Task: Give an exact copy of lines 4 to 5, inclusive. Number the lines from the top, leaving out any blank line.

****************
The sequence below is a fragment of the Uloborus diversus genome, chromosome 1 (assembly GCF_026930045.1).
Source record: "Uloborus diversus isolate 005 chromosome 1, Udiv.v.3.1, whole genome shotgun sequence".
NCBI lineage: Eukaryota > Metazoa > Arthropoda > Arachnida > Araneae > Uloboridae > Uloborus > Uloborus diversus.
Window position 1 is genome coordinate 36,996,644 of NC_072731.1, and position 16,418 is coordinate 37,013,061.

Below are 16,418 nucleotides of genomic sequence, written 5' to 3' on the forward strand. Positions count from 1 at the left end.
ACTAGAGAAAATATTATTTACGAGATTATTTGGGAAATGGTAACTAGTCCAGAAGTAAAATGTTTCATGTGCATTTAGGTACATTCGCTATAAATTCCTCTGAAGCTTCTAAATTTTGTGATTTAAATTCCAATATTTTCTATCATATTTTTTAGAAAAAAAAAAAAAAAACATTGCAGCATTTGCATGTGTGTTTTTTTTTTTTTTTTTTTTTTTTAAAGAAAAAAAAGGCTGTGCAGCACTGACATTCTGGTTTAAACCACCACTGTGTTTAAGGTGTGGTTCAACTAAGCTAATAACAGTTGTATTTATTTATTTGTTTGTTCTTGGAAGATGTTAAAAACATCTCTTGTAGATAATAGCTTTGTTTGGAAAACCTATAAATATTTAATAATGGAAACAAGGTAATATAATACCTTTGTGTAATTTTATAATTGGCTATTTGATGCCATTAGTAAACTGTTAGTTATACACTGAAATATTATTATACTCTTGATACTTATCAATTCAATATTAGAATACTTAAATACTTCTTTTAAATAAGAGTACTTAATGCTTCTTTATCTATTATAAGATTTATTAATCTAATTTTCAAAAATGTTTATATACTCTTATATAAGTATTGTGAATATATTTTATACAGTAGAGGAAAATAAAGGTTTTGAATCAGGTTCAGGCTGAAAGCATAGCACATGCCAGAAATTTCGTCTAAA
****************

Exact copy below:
Window position 1 is genome coordinate 36,996,644 of NC_072731.1, and position 16,418 is coordinate 37,013,061.

Below are 16,418 nucleotides of genomic sequence, written 5' to 3' on the forward strand. Positions count from 1 at the left end.